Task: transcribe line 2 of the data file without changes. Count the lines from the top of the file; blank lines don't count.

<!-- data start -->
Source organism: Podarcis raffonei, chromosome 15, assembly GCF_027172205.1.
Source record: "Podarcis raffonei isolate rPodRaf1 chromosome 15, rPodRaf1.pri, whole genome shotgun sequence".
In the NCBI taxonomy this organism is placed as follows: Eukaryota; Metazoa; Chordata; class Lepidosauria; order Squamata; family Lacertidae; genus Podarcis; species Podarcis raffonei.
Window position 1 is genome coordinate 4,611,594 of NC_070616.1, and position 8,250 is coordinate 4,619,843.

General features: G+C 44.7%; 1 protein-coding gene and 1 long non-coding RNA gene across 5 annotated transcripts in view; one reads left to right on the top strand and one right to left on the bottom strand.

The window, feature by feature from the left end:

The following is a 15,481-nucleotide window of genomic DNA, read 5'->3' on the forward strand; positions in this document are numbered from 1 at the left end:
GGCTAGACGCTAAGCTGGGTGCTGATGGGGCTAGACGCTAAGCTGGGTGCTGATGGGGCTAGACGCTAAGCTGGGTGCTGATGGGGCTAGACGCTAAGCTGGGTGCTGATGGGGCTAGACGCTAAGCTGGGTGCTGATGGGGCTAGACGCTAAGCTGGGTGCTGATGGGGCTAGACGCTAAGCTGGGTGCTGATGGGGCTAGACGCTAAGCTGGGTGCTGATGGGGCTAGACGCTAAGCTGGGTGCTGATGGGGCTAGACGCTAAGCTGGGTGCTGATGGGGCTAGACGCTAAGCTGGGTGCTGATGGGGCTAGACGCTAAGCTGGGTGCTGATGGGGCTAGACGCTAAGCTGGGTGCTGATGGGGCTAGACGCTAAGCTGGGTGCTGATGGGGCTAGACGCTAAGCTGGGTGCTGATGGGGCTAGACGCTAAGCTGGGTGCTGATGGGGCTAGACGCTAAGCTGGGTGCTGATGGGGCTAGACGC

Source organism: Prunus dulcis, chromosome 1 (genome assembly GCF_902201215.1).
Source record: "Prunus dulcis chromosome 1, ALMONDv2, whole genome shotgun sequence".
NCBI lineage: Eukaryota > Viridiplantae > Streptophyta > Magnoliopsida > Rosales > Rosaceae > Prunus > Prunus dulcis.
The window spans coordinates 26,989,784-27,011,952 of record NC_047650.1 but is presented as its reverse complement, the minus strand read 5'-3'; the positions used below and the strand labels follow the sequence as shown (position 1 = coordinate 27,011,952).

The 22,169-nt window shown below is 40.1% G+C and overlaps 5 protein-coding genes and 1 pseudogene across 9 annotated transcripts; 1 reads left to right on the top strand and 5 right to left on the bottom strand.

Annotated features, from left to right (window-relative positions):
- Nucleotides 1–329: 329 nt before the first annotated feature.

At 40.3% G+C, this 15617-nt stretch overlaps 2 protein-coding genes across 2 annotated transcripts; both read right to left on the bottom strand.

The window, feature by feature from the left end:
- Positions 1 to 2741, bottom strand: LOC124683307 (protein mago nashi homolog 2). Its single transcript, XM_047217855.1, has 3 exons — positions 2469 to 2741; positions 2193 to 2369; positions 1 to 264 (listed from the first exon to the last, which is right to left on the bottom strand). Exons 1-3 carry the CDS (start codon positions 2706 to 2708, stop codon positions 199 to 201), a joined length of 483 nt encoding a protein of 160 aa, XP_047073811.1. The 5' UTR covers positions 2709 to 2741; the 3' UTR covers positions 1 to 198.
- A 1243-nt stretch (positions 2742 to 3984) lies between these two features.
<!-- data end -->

Source record: "Podarcis raffonei isolate rPodRaf1 chromosome 15, rPodRaf1.pri, whole genome shotgun sequence".